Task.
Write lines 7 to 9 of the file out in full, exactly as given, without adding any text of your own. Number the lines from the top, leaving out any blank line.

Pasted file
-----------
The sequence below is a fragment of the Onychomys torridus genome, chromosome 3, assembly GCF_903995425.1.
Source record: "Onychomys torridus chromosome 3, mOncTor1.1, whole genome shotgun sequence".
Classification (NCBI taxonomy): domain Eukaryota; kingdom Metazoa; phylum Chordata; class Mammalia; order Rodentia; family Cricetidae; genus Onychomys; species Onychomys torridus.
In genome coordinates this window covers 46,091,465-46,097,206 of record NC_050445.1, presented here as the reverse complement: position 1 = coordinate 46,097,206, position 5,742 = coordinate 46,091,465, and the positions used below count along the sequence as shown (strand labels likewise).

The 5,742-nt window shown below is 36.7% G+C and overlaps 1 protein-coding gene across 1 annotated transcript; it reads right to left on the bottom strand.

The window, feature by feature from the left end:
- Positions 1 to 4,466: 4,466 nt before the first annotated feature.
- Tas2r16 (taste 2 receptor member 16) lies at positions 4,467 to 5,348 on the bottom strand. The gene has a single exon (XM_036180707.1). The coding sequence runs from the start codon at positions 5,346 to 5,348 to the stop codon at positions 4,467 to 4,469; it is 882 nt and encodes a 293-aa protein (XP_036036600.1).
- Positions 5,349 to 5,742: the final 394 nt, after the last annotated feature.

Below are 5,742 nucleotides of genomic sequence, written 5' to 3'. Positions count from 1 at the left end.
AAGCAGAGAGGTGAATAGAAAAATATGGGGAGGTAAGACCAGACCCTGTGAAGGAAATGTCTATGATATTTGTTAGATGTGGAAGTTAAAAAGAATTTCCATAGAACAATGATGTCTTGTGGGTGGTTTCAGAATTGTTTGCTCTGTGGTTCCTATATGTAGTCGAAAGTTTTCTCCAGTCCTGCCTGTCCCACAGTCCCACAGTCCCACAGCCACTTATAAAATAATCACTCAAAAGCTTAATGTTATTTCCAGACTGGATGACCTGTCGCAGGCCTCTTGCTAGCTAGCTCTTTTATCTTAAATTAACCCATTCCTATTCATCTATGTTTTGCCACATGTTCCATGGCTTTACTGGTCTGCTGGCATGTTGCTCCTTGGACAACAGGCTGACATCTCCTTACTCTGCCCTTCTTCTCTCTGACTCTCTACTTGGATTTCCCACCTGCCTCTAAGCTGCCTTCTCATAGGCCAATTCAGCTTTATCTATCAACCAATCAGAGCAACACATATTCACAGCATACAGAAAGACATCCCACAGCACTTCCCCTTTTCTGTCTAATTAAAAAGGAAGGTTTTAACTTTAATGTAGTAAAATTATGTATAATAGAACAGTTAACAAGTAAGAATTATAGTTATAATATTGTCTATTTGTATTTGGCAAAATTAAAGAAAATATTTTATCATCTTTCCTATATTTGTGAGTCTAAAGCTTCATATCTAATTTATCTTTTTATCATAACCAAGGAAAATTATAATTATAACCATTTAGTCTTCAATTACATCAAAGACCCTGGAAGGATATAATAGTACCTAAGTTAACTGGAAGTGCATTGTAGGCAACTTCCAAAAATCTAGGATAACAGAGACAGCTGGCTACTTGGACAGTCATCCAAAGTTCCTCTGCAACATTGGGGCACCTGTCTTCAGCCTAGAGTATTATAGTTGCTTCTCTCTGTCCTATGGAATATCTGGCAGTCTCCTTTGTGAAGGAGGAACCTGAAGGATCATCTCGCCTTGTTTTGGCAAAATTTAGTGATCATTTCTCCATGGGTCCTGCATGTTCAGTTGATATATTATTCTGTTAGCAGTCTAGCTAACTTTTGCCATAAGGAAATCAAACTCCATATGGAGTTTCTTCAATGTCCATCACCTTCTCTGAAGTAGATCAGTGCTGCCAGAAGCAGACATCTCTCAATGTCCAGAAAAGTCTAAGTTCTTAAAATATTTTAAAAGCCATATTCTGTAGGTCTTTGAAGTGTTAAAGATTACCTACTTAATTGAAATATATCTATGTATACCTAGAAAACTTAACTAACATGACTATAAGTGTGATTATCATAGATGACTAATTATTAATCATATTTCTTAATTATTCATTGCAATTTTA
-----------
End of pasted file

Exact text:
- Positions 1 to 4,466: 4,466 nt before the first annotated feature.
- Tas2r16 (taste 2 receptor member 16) lies at positions 4,467 to 5,348 on the bottom strand. The gene has a single exon (XM_036180707.1). The coding sequence runs from the start codon at positions 5,346 to 5,348 to the stop codon at positions 4,467 to 4,469; it is 882 nt and encodes a 293-aa protein (XP_036036600.1).
- Positions 5,349 to 5,742: the final 394 nt, after the last annotated feature.